World celebrates the 150th birth anniversary of Gurudev Rabindranth Tagore

"Creation is not repetition, or correspondence in every particular between the object and its artistic presentation. The world of reality is all around us. When I look at this phenomenon with my artist's eye, things are revealed in a different light which I try and recapture in my picture - call them realistic or not. There is a world of dreams and fantasies which exists only in a man's imagination. If I can but depict this in my pictures I can beat the Creator at His own game."

-- Rabindranath Tagore

Rabindranath Tagore (Hindustani pronunciation: [rə.ʋɪn̪..d̪rə.n̪aːtʰ], Bengali: [ʈha.kur ro.bin̪..d̪rɔ.natʰ]; Bengali: রবীন্দ্রনাথ ঠাকুর, Robindronath Ţhakur)α[›]β[›] (7 May 1861 – 7 August 1941),γ[›] sobriquet Gurudev,δ[›] was a Hindu Bengali poet, novelist, musician, painter and playwright who reshaped Bengali literature and music. As author of Gitanjali with its "profoundly sensitive, fresh and beautiful verse",[2] he was the first non-European to be awarded the Nobel Prize for Literature (1913).[3] His poetry in translation was viewed as spiritual, and this together with his mesmerizing persona gave him a prophet-like aura in the west. His "elegant prose and magical poetry" still remain largely unknown outside the confines of Bengal.[4]

A Pirali Brahmin[5][6][7][8] from Kolkata, Tagore was already writing poems since he was eight years old.[9] At age 16, he published his first substantial poetry under the pseudonym Bhanushingho ("Sun Lion")[10][11] and wrote his first short stories and dramas in 1877. Tagore achieved further note when he denounced the British Raj and supported Indian independence. His efforts endure in his vast canon and in the institution he founded, Visva-Bharati University.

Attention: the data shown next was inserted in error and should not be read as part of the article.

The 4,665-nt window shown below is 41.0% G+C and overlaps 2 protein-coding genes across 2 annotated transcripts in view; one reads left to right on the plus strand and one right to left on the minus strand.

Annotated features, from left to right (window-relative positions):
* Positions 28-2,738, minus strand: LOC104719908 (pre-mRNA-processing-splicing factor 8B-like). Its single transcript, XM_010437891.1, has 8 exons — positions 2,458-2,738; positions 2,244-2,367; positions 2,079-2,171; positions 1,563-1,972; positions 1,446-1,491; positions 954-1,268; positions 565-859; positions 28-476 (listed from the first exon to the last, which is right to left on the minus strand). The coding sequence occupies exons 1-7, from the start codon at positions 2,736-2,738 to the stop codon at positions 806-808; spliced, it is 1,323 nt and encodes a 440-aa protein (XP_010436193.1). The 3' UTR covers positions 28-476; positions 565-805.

Tagore modernised Bengali art by spurning rigid classical forms. His novels, stories, songs, dance-dramas, and essays spoke to political and personal topics. Gitanjali (Song Offerings), Gora (Fair-Faced), and Ghare-Baire (The Home and the World) are his best-known works, and his verse, short stories, and novels were acclaimed for their lyricism, colloquialism, naturalism, and contemplation. Tagore was perhaps the only litterateur who penned anthems of two countries - Jana Gana Mana, the Indian national anthem and Amar Shonar Bangla, the Bangladeshi national anthem.

Rabindranath Tagore Close-up on a Bengali word handwritten with angular, jaunty letters Born 7 May 1861(1861-05-07) Calcutta, Bengal Presidency, British India Died 7 August 1941(1941-08-07) (aged 80) Calcutta, Bengal Province, British India Pen name Gurudev/Bhanu Shingho

World Cup Cricket Brings Communities Together

By Neel Nanda

It has been just over a month that India has won the ICC World Cup Cricket 2011 but the celebration still continues. The journey which began on February 19th had a dramatic and spectacular closure on April 2nd.India wins the coveted World Cup after 28 years!!! As a young child I have vivid memories when India lifted the Cup in 1983, I was six years then and in my 2nd grade but the vibrations are still alive. I was in Bombay then (which is called Mumbai now) and had witnessed celebrations in the middle of the night like never before. And 28 years later Mumbai which staged the World Cup Finals experienced a spectacular euphoria.

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